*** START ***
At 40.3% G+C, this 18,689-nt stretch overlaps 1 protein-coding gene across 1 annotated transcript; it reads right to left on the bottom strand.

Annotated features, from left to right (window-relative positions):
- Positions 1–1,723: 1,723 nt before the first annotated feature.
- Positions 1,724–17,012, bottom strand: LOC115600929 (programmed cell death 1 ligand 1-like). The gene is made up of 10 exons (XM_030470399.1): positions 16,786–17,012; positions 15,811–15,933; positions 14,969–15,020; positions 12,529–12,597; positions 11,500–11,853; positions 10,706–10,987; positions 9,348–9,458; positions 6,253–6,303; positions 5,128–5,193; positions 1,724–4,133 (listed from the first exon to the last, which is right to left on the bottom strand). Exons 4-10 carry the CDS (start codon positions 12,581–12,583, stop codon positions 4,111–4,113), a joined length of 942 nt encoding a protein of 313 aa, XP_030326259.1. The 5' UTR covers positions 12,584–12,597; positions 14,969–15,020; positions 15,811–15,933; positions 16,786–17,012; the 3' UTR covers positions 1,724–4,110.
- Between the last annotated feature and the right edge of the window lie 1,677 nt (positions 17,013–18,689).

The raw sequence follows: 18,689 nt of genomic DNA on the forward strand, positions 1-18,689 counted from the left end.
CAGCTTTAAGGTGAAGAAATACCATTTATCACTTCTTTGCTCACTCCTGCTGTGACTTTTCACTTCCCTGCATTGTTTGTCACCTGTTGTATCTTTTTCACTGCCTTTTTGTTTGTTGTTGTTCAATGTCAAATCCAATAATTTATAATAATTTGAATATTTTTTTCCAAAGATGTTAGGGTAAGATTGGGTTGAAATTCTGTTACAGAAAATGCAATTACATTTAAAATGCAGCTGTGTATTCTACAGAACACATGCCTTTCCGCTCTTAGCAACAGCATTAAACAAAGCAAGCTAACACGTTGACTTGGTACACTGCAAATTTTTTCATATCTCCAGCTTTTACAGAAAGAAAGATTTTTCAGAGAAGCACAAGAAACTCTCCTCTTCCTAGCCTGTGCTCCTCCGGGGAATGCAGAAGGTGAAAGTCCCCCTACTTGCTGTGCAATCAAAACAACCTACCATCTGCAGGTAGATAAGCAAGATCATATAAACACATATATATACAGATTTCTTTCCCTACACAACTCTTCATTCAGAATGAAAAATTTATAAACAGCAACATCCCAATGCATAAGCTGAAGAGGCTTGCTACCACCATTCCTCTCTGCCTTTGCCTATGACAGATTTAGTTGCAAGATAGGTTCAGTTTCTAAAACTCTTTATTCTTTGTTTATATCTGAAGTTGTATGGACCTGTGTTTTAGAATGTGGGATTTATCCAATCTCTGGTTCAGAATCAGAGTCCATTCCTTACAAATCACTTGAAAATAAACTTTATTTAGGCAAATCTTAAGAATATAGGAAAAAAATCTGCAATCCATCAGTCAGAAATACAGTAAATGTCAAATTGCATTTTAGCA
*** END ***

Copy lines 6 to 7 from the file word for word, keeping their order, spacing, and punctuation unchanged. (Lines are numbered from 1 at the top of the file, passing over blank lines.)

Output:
The raw sequence follows: 18,689 nt of genomic DNA on the forward strand, positions 1-18,689 counted from the left end.
CAGCTTTAAGGTGAAGAAATACCATTTATCACTTCTTTGCTCACTCCTGCTGTGACTTTTCACTTCCCTGCATTGTTTGTCACCTGTTGTATCTTTTTCACTGCCTTTTTGTTTGTTGTTGTTCAATGTCAAATCCAATAATTTATAATAATTTGAATATTTTTTTCCAAAGATGTTAGGGTAAGATTGGGTTGAAATTCTGTTACAGAAAATGCAATTACATTTAAAATGCAGCTGTGTATTCTACAGAACACATGCCTTTCCGCTCTTAGCAACAGCATTAAACAAAGCAAGCTAACACGTTGACTTGGTACACTGCAAATTTTTTCATATCTCCAGCTTTTACAGAAAGAAAGATTTTTCAGAGAAGCACAAGAAACTCTCCTCTTCCTAGCCTGTGCTCCTCCGGGGAATGCAGAAGGTGAAAGTCCCCCTACTTGCTGTGCAATCAAAACAACCTACCATCTGCAGGTAGATAAGCAAGATCATATAAACACATATATATACAGATTTCTTTCCCTACACAACTCTTCATTCAGAATGAAAAATTTATAAACAGCAACATCCCAATGCATAAGCTGAAGAGGCTTGCTACCACCATTCCTCTCTGCCTTTGCCTATGACAGATTTAGTTGCAAGATAGGTTCAGTTTCTAAAACTCTTTATTCTTTGTTTATATCTGAAGTTGTATGGACCTGTGTTTTAGAATGTGGGATTTATCCAATCTCTGGTTCAGAATCAGAGTCCATTCCTTACAAATCACTTGAAAATAAACTTTATTTAGGCAAATCTTAAGAATATAGGAAAAAAATCTGCAATCCATCAGTCAGAAATACAGTAAATGTCAAATTGCATTTTAGCA